They will appear in court on March 1.
Forty-seven Hong Kong pro-democracy activists were charged on February 28 with conspiracy to commit subversion, in the largest single crackdown on the opposition under a China-imposed national security law. They will appear in court March 1 morning.
The former lawmakers and democracy advocates had been previously arrested in January but were released. They are currently detained again and will appear in court on Monday, police said in a statement.
They allegedly violated the new national security law that was imposed by Beijing for participating in unofficial election primaries for the semi-autonomous territory’s legislature last year.
Sam Cheung, a young activist and a participant in an unofficial primary election last summer, was charged after reporting to a local police station, dressed in a black mask and accompanied by his wife. “Hong Kongers have a really tough time these days,” he told reporters before entering the station. “I hope everyone won’t give up on Hong Kong … (and) fight on.”
Mr. Cheung was arrested in a dawn raid along with more than 50 other democrats on January 6 in the largest national security operation since the law’s passage last June. They were accused of organising and participating in an unofficial “primary election” last July aimed at selecting the strongest candidates for a legislative council election.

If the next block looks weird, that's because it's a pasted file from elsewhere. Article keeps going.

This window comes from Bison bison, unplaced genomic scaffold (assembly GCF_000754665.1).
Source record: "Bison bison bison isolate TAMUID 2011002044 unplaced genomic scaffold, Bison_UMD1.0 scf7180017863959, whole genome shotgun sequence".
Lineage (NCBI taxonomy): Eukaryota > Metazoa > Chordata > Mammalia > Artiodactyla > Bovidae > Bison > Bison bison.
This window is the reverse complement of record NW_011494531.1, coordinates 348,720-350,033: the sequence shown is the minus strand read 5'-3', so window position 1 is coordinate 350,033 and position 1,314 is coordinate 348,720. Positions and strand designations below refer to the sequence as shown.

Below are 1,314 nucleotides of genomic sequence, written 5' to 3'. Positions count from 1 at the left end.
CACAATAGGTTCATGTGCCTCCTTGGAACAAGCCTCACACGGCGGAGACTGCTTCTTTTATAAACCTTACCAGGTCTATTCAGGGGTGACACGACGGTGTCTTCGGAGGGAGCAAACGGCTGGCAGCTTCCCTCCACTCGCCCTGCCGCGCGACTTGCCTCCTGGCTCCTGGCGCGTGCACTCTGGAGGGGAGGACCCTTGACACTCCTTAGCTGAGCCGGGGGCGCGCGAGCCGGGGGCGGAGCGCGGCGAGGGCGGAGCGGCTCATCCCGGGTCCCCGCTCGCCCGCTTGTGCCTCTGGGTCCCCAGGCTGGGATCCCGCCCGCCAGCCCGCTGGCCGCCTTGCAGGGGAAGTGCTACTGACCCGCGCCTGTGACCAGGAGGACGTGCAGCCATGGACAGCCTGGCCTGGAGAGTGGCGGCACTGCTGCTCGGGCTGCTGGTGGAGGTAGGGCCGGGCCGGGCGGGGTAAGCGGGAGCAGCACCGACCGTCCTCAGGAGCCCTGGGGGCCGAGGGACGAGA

The activists were detained at the time, questioned, and then released pending further investigations.
“My chance of bail won’t be too great,” wrote Benny Tai in an earlier social media post. He was also charged and accused by the Chinese authorities of being a key tactician for the pro-democracy movement.
Those called in by the Hong Kong police also include a group of younger “resistance camp” democratic activists including Lester Shum, Sam Cheung, Ventus Lau and Fergus Leung.
The activists denounced the arrests as political persecution for the informal and peaceful poll that drew 600,000 votes in a city of 7.5 million.
A rights advocacy group, “Power for Democracy”, that co-organised the primary elections, said in a Facebook post it had disbanded.
The Hong Kong police say 99 individuals have been arrested for suspected violations of the security laws so far. Some of them have been denied bail, including media mogul and prominent China critic Jimmy Lai, despite protracted legal appeals.
The sweeping national security laws — seen by critics as a threat to Hong Kong’s freedoms and autonomy — punish acts of subversion, secession, collusion with foreign forces and terrorism with possible life imprisonment.
With inputs from AP